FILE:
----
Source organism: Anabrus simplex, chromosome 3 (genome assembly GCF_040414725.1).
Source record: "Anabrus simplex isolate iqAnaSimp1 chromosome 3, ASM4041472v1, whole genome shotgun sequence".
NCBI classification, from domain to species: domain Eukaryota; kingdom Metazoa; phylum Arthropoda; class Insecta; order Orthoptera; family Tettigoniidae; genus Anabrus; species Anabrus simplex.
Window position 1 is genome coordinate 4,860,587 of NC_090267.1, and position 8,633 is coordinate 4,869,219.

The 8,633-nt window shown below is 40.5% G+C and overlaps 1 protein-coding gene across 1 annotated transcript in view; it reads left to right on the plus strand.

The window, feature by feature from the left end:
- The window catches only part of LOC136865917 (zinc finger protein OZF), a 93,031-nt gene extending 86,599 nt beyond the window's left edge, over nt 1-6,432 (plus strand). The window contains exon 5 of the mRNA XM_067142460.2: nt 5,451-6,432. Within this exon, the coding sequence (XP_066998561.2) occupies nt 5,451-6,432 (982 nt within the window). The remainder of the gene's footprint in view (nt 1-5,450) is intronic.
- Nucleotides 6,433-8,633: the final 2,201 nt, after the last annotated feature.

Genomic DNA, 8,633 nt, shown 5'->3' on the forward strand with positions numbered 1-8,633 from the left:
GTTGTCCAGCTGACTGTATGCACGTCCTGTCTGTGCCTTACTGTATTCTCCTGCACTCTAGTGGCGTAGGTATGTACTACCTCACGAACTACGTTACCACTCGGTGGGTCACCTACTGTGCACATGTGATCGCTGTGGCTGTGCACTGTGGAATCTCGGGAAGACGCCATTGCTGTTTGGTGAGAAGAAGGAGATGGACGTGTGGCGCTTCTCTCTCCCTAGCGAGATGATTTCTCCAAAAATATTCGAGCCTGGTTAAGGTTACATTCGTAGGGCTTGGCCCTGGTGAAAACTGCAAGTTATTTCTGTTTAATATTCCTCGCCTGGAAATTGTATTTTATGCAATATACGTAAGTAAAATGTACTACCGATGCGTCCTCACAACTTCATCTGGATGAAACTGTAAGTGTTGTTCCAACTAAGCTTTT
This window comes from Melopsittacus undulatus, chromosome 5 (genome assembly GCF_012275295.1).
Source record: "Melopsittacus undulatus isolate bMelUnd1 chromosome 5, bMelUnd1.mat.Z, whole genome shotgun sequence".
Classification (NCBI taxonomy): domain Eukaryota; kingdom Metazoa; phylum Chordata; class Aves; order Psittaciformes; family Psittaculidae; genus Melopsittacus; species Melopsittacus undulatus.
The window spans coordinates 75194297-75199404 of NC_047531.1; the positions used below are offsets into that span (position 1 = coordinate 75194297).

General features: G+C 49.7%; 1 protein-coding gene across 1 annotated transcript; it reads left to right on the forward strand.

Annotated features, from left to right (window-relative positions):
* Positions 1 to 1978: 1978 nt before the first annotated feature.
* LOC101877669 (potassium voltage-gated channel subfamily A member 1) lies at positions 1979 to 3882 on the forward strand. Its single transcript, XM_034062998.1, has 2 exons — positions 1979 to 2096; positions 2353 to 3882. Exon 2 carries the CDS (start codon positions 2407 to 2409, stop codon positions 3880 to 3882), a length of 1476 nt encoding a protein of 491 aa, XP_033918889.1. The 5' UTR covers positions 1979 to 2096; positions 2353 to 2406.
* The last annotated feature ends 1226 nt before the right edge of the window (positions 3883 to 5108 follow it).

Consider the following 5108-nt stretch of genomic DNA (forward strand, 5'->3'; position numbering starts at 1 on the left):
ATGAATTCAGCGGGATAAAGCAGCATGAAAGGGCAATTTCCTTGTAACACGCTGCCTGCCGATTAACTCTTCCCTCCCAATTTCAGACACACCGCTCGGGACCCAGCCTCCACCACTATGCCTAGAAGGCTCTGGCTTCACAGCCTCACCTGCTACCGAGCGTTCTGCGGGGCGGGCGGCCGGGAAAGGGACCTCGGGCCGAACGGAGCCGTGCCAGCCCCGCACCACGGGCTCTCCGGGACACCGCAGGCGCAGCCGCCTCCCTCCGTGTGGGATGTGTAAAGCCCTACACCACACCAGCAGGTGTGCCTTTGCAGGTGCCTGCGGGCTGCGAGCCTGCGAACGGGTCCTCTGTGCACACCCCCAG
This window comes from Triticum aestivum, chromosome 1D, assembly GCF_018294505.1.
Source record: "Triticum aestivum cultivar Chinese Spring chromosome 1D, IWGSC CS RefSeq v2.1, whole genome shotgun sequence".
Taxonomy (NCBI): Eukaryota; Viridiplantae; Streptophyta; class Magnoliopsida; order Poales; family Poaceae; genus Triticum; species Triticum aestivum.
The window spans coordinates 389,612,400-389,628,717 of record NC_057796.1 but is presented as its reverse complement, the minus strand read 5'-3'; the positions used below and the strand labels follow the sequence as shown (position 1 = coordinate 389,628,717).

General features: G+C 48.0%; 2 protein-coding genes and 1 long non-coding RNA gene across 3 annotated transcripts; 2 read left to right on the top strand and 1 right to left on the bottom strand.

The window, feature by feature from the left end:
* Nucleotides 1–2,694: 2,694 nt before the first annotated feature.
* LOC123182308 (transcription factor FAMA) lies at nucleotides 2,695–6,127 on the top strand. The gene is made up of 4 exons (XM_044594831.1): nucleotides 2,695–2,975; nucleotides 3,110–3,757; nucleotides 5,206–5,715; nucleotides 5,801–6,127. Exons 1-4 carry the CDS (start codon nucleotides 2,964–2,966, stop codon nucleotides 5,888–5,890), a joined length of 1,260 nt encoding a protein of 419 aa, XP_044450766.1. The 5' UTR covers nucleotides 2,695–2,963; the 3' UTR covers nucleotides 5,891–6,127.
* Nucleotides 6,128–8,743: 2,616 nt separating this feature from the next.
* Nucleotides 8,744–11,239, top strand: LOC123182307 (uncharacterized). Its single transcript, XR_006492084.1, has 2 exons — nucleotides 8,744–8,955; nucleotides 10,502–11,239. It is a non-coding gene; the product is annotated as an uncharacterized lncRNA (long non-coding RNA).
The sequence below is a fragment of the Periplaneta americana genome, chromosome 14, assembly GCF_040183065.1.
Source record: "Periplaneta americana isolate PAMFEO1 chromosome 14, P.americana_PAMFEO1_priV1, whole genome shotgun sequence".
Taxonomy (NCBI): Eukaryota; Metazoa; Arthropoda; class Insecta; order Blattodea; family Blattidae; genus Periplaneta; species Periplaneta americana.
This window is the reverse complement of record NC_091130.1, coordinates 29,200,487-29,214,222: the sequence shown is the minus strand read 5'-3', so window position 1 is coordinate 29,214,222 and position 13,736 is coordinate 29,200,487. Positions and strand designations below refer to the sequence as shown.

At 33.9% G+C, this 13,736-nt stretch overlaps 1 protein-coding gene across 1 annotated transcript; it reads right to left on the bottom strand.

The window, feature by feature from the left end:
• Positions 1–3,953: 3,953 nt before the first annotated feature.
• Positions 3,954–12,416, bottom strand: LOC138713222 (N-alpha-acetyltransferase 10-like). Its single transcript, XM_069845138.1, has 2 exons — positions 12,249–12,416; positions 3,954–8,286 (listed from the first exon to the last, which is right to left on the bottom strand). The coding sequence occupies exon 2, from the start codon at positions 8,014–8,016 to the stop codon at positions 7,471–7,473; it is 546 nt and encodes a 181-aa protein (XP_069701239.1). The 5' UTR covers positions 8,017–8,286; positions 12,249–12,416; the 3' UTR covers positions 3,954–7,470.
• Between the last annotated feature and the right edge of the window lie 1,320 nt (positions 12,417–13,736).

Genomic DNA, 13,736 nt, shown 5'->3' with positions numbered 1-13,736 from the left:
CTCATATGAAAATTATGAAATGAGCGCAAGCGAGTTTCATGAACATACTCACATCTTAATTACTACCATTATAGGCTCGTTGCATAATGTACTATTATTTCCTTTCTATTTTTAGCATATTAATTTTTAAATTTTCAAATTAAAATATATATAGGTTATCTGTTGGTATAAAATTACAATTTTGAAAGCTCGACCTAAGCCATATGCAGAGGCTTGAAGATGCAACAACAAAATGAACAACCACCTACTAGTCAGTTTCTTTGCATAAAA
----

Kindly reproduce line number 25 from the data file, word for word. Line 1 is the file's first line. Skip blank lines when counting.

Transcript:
The window spans coordinates 389,612,400-389,628,717 of record NC_057796.1 but is presented as its reverse complement, the minus strand read 5'-3'; the positions used below and the strand labels follow the sequence as shown (position 1 = coordinate 389,628,717).